Could you imagine taking a precious museum object out of the cabinet and carrying it through the streets in an annual procession, celebrating our shared cultures?
In 1862, Ethiopian Emperor Tewodros II gave a letter to the British consul requesting of Queen Victoria a military alliance of Christian forces in defeating the Ottomans. The letter was ignored back in London, which outraged Tewodros who then placed the consul in prison. In 1868, a punitive British expedition overwhelmed the Ethiopian forces in the stronghold of Maqdala and freed the consul. Tewodros committed suicide and the English destroyed the town, departing with vast gold and silver loot.
150 years later, the Victoria and Albert Museum is displaying these stolen items still in British possession. Their blog post has attracted a trail of comments debating whether they should be retained in the collection. Ethiopian opinion seems split between those demanding return of national treasures and those claiming that they are better cared for by the British.
The intensity of feeling is testimony to the power of this objects to connect us to the past. The gold crown has an embossed surface depicting the life of apostles, along with delicate filigree work and glass balls. While the British empire has come and gone as a formal entity, this piece of craftsmanship retains its power.
Can we imagine anything from our own time that might have a similar value in 2168? The most significant creations of our own time are arguably the epic screen productions, such as Game of Thrones and the Marvel superhero movie series. But these are digital works that have no material embodiment.
Is this a problem? The story of heirlooms involves an exclusive aristocratic structure that is out of step with a modern democratic world. Yet, despite this elitism, we see how important such heirloom objects are for once colonised peoples, as we know certainly in Australia. The story of Lisa Hilli’s reconstruction of the midi necklace to support her Tolai people in Papua New Guinea is an inspiring example of this.
In response to the ISIS destruction of Palmyra, Guy Rundle goes as far as to argue that “without our heritage and a commitment to it, there is no ground to life, to meaning”. This commitment involves keeping a story alive through the objects it embodies. These stories could just as easily be kept in databases, but digital repositories don’t call us to be care-full in the same way as objects do.
The Māori concept of taonga recognises the importance of craftsmanship as a quality necessary for an object to become a treasure that is passed down (Mead and Mead 2003). It is ironic that manual craft skills can be seen as nostalgic today, when they are easily replaced by more efficient technologies. Yet such skills offer us a much better promise of a future than the waves of digital products that wash over us today.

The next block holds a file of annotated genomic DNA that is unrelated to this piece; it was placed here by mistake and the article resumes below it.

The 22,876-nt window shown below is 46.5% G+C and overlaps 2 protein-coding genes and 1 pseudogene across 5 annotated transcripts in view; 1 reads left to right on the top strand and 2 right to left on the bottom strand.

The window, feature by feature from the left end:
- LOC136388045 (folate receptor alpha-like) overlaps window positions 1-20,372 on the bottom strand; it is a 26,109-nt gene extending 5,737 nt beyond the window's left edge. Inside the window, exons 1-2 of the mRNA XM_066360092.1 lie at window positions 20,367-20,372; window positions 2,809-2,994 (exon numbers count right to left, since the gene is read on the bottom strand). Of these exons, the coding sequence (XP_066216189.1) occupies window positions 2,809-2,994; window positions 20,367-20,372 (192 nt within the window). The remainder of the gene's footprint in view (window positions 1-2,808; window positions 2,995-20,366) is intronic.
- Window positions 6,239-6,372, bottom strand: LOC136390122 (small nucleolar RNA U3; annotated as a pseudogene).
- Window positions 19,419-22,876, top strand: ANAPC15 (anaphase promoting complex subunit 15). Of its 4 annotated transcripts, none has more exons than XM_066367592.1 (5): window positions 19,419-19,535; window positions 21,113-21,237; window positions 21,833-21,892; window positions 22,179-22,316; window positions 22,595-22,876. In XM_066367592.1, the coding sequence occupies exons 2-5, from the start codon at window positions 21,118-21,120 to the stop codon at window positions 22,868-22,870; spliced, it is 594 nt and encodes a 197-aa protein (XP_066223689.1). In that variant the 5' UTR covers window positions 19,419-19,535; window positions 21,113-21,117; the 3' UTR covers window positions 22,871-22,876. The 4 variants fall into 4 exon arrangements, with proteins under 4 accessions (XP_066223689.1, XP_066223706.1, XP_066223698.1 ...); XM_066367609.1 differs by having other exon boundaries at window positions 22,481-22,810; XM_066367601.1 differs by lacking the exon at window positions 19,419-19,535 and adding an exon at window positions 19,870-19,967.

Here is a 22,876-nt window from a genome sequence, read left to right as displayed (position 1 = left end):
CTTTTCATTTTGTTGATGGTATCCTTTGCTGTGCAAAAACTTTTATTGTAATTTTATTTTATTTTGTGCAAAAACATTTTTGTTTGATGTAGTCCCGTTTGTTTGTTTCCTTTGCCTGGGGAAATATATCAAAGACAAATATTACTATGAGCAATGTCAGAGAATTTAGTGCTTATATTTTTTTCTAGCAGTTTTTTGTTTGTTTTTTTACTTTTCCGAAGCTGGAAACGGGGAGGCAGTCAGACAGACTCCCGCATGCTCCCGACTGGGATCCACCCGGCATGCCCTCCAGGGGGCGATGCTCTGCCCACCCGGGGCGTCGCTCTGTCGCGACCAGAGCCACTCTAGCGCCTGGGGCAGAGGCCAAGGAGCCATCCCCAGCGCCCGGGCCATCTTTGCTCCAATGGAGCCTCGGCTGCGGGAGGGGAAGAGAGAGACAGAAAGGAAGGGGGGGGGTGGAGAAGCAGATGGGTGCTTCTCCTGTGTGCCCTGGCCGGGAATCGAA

So without a king to crown, how might an object of today become valuable in 150 years time? Materially, we have the structures in place. There are certainly museums around the world that are still collecting objects of contemporary craft. They need encouragement and vision to continue.
But we also need to tell their stories. The Garland platform publishes articles from a wide range of material arts. While this includes the Western craft pentad of ceramics, metal, textiles, wood and glass, it also includes representational arts that have a manual dimension, such a photography, printmaking and painting. The reason for this is to focus on the unreproducible dimension, as the purposeful event contained within the object, whether it is the dextrous needlework in a piece of embroidery or the shadow of the taonga in a photogram.
The global expansion of the visual arts through biennales is driven largely by video, performance and ephemeral installation work. This reflects a focus on contemporaneity as well as the high cost of international freight and insurance. This is effective in bringing people together in the “now”, but it leaves little residue for future engagement.
I remember once coming across a procession in Santiago. Around 1,000 people, mostly dressed in purple, where performing a dance, women swinging their dreadlocks through the air. At the head of the procession they carried a statue of the Virgin Mary. I found out that this was an annual event “Senor de los Milagros” when the local Peruvian population took the statue from their church to meet the local statue of the Virgin in the traditional Chilean church.
I can’t help daydreaming something like this happening today. Once a year we gather at the museum to celebrate a particularly important object of our craft, which we then carry around the city before returning it for another year. I imagine it being witnessed by the urban crowd, madly tweeted and instagrammed. Later that night, when we lay our heads on our pillow, we will take some comfort in knowing that we will have something to pass on to future generations.
Mead, Hirini Moko, and Sidney M. Mead. 2003. Tikanga Māori: Living by Māori Values. Huia Publishers.
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